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"Rational Gaze" is a very interesting song. The song begins with a very heavy groove, then it works its way out of it as it continues. After that it jumps sharply into a nu-metal groove with dissonant guitar work over it, reminiscent of a less catchy attempt at something like Korn's "Blind". The song eventually works its way back into this groove that falls apart as it plays. The guitar riff is in 25/16 with the kick drum following it while the snare and cymbal play a basic beat in 4/4, with the guitar part being played five times through and wrapping up with an extra 3/16 tacked on the end. It's an interesting brand of percussive bludgeoning, kinda like a double-length Hatebreed song minus the charisma. Unless you manage to get focused on it, the song sort of just repeats itself after a few minutes.
"Straws Pulled At Random" is the other standout track on the album, with an intro riff that sounds like a bastardized spawn of The DIllinger Escape Plan's "43% Burnt". The polyrhythmic nu-metal riffing is pretty groovy here, with some strong bending on low-tuned guitars that reminds me of the funky bass playing of Fieldy from Korn. There's a break later in the song where a clean guitar part comes in and Thordendal starts building up to an epic guitar solo, with some slow melodic playing. The song never gets there and they get back to chugging away as normal. I've been hoping that the band would break some boundaries and rip into a huge melodic solo there, a wish that has been denied for ten years, though the only chance they had to do it was when they re-recorded the guitars a few years later.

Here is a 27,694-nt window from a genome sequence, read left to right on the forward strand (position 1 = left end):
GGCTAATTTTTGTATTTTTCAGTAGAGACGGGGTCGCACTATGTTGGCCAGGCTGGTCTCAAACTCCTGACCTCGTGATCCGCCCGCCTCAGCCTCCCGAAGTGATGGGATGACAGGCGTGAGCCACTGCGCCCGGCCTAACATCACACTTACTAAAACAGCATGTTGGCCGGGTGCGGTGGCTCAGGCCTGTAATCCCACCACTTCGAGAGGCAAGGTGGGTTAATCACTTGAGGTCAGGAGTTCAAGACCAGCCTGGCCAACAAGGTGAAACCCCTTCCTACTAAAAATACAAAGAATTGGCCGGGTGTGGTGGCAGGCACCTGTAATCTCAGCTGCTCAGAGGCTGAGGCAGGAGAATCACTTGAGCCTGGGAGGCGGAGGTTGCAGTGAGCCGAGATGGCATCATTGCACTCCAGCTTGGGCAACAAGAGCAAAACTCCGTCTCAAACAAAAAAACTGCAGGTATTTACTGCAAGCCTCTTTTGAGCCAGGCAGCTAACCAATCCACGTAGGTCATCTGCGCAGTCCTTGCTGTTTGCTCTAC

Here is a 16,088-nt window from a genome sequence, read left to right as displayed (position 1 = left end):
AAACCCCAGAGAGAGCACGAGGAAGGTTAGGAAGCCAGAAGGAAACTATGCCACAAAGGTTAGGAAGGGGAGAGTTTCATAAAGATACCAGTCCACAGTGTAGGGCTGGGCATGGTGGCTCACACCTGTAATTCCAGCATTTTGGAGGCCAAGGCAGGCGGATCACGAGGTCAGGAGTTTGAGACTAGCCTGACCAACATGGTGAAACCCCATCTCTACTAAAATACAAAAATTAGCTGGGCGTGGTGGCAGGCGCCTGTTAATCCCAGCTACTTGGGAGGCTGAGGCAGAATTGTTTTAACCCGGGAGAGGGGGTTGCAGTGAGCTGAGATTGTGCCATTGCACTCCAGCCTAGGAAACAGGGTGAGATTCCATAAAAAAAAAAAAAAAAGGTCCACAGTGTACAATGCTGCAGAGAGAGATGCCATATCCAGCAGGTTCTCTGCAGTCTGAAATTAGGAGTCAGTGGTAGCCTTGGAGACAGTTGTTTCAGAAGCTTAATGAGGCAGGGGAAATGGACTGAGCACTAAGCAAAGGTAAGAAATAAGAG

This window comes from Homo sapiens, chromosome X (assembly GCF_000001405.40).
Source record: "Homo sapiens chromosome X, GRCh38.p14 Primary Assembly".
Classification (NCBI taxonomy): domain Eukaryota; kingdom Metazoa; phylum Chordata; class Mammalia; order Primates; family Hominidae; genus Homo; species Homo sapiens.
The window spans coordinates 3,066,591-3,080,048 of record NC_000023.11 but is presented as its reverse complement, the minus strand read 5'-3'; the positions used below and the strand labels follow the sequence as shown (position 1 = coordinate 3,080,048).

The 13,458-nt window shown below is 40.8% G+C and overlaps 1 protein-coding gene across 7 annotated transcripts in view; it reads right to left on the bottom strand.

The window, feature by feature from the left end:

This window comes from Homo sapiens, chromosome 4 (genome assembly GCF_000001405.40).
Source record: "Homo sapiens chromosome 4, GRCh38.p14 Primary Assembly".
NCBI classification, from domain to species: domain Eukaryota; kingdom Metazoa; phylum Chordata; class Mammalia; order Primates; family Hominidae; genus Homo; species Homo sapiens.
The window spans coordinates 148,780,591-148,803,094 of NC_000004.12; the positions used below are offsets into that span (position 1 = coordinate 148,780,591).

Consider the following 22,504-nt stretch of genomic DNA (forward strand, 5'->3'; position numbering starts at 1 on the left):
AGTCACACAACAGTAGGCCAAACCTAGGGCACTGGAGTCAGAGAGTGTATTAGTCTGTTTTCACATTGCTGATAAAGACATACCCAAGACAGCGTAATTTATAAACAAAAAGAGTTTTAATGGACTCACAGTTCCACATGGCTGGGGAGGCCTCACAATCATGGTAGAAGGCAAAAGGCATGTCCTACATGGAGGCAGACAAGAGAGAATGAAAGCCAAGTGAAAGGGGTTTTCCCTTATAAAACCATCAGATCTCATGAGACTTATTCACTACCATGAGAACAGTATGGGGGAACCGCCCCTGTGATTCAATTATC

The completion of the album was rushed back in 2002 as they were a last-minute addition to Ozzfest. These two songs were put on a promo CD with two tracks from In Flames' "Reroute to Remain", which is an odd pairing other than both bands being Swedish, signed to Nuclear Blast, and blowing in terms of popularity at the time.
So, about the rest of the album. It's all the same shit. Skipping through the first ten seconds of each tracks will tell you everything that you need to know about this album - there's the polyrhythmic nu-metal riffs that start on a high note, and there's the ones that start on a low note - the band has a terrible habit here of picking a dissonant interval and confining themselves to two notes. It seems like they were doing math homework and occasionally stumbled across something good. That's what listening to this album is like - it's like doing math homework. You can zone out and deal with the feeling of impending dread that this is going to make the better part of the next hour unpleasant, or you can try to count high-speed polyrhythms. Remember when you got to a point in math classes when you wondered why the hell you had to waste time on shit when everything you needed on a daily basis was at an elementary level? This album has all the suffering of math homework with none of the utility.